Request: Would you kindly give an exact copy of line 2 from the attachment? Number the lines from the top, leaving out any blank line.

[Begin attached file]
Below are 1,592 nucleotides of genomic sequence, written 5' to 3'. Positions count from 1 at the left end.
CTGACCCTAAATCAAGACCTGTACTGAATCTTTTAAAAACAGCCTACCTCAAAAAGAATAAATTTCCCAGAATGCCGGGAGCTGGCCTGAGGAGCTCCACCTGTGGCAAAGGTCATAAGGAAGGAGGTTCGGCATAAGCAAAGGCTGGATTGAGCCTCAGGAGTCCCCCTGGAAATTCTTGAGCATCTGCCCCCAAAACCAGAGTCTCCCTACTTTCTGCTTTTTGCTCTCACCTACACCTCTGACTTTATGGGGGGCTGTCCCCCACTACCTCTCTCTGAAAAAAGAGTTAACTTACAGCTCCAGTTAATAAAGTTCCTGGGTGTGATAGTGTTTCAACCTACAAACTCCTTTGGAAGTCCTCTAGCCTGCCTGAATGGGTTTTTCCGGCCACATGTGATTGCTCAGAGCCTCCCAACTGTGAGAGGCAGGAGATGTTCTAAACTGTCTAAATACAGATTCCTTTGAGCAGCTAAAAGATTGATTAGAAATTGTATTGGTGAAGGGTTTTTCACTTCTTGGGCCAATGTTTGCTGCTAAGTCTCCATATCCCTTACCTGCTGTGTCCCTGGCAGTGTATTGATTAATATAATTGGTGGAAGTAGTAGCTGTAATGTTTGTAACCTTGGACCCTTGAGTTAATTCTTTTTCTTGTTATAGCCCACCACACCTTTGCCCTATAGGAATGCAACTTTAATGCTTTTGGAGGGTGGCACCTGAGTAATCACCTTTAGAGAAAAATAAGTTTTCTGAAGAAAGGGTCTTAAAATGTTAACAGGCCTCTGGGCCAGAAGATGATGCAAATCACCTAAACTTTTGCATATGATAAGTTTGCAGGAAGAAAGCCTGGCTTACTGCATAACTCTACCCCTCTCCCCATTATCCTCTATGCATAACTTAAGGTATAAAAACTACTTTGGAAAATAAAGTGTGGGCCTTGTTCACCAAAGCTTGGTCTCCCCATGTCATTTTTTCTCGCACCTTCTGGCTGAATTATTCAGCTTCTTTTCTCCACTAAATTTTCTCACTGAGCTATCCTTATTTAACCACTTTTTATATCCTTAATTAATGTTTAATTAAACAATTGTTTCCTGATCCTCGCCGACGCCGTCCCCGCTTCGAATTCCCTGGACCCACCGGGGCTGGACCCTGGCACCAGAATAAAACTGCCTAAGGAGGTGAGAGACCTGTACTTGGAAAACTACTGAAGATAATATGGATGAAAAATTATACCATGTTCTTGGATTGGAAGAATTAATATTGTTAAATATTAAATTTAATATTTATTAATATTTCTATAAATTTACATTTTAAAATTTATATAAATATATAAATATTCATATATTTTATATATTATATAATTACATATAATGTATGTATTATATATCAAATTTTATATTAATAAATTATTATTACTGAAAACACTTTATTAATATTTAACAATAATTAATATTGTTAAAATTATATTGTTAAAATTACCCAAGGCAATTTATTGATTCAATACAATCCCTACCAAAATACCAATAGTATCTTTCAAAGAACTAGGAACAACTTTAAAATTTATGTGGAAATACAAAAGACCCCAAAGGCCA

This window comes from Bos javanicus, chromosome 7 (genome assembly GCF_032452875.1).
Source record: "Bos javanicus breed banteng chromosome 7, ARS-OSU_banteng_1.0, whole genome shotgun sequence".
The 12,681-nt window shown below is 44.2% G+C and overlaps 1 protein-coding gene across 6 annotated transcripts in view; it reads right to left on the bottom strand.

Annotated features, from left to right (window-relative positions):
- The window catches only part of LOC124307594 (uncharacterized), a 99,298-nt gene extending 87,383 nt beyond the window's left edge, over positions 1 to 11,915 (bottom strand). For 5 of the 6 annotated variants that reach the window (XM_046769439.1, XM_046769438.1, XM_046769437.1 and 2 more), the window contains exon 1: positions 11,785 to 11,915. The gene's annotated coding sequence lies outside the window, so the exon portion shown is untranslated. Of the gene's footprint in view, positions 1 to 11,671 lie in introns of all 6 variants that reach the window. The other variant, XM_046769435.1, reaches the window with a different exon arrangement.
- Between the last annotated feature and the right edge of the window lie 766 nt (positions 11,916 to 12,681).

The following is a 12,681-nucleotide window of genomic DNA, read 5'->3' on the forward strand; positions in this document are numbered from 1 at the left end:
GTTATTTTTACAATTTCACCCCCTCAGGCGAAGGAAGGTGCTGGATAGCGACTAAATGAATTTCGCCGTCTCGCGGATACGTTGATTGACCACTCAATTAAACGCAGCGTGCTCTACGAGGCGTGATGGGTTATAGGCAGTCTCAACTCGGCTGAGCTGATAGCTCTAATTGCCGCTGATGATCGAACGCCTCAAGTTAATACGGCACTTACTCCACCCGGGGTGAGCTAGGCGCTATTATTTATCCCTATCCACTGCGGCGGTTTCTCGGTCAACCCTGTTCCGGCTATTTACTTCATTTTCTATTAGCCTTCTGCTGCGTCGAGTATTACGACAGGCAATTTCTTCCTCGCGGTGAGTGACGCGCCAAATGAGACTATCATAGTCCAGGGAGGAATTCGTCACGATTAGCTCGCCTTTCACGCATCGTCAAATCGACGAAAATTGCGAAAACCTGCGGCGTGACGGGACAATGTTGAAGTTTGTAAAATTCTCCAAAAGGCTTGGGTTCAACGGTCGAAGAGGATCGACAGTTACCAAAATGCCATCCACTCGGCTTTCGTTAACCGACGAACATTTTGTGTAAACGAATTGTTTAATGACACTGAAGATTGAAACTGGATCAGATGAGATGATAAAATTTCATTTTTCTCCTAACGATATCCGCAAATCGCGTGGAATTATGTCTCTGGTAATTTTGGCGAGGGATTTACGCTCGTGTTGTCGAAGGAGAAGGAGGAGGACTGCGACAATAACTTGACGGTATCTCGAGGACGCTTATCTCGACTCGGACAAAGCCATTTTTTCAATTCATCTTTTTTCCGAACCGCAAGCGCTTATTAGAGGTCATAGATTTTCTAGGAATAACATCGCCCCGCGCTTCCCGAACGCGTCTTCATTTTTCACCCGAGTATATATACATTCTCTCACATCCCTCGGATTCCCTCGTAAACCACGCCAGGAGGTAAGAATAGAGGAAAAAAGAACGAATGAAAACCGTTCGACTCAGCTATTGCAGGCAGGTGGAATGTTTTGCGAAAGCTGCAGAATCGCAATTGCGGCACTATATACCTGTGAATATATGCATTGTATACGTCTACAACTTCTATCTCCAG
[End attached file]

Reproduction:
CTGACCCTAAATCAAGACCTGTACTGAATCTTTTAAAAACAGCCTACCTCAAAAAGAATAAATTTCCCAGAATGCCGGGAGCTGGCCTGAGGAGCTCCACCTGTGGCAAAGGTCATAAGGAAGGAGGTTCGGCATAAGCAAAGGCTGGATTGAGCCTCAGGAGTCCCCCTGGAAATTCTTGAGCATCTGCCCCCAAAACCAGAGTCTCCCTACTTTCTGCTTTTTGCTCTCACCTACACCTCTGACTTTATGGGGGGCTGTCCCCCACTACCTCTCTCTGAAAAAAGAGTTAACTTACAGCTCCAGTTAATAAAGTTCCTGGGTGTGATAGTGTTTCAACCTACAAACTCCTTTGGAAGTCCTCTAGCCTGCCTGAATGGGTTTTTCCGGCCACATGTGATTGCTCAGAGCCTCCCAACTGTGAGAGGCAGGAGATGTTCTAAACTGTCTAAATACAGATTCCTTTGAGCAGCTAAAAGATTGATTAGAAATTGTATTGGTGAAGGGTTTTTCACTTCTTGGGCCAATGTTTGCTGCTAAGTCTCCATATCCCTTACCTGCTGTGTCCCTGGCAGTGTATTGATTAATATAATTGGTGGAAGTAGTAGCTGTAATGTTTGTAACCTTGGACCCTTGAGTTAATTCTTTTTCTTGTTATAGCCCACCACACCTTTGCCCTATAGGAATGCAACTTTAATGCTTTTGGAGGGTGGCACCTGAGTAATCACCTTTAGAGAAAAATAAGTTTTCTGAAGAAAGGGTCTTAAAATGTTAACAGGCCTCTGGGCCAGAAGATGATGCAAATCACCTAAACTTTTGCATATGATAAGTTTGCAGGAAGAAAGCCTGGCTTACTGCATAACTCTACCCCTCTCCCCATTATCCTCTATGCATAACTTAAGGTATAAAAACTACTTTGGAAAATAAAGTGTGGGCCTTGTTCACCAAAGCTTGGTCTCCCCATGTCATTTTTTCTCGCACCTTCTGGCTGAATTATTCAGCTTCTTTTCTCCACTAAATTTTCTCACTGAGCTATCCTTATTTAACCACTTTTTATATCCTTAATTAATGTTTAATTAAACAATTGTTTCCTGATCCTCGCCGACGCCGTCCCCGCTTCGAATTCCCTGGACCCACCGGGGCTGGACCCTGGCACCAGAATAAAACTGCCTAAGGAGGTGAGAGACCTGTACTTGGAAAACTACTGAAGATAATATGGATGAAAAATTATACCATGTTCTTGGATTGGAAGAATTAATATTGTTAAATATTAAATTTAATATTTATTAATATTTCTATAAATTTACATTTTAAAATTTATATAAATATATAAATATTCATATATTTTATATATTATATAATTACATATAATGTATGTATTATATATCAAATTTTATATTAATAAATTATTATTACTGAAAACACTTTATTAATATTTAACAATAATTAATATTGTTAAAATTATATTGTTAAAATTACCCAAGGCAATTTATTGATTCAATACAATCCCTACCAAAATACCAATAGTATCTTTCAAAGAACTAGGAACAACTTTAAAATTTATGTGGAAATACAAAAGACCCCAAAGGCCA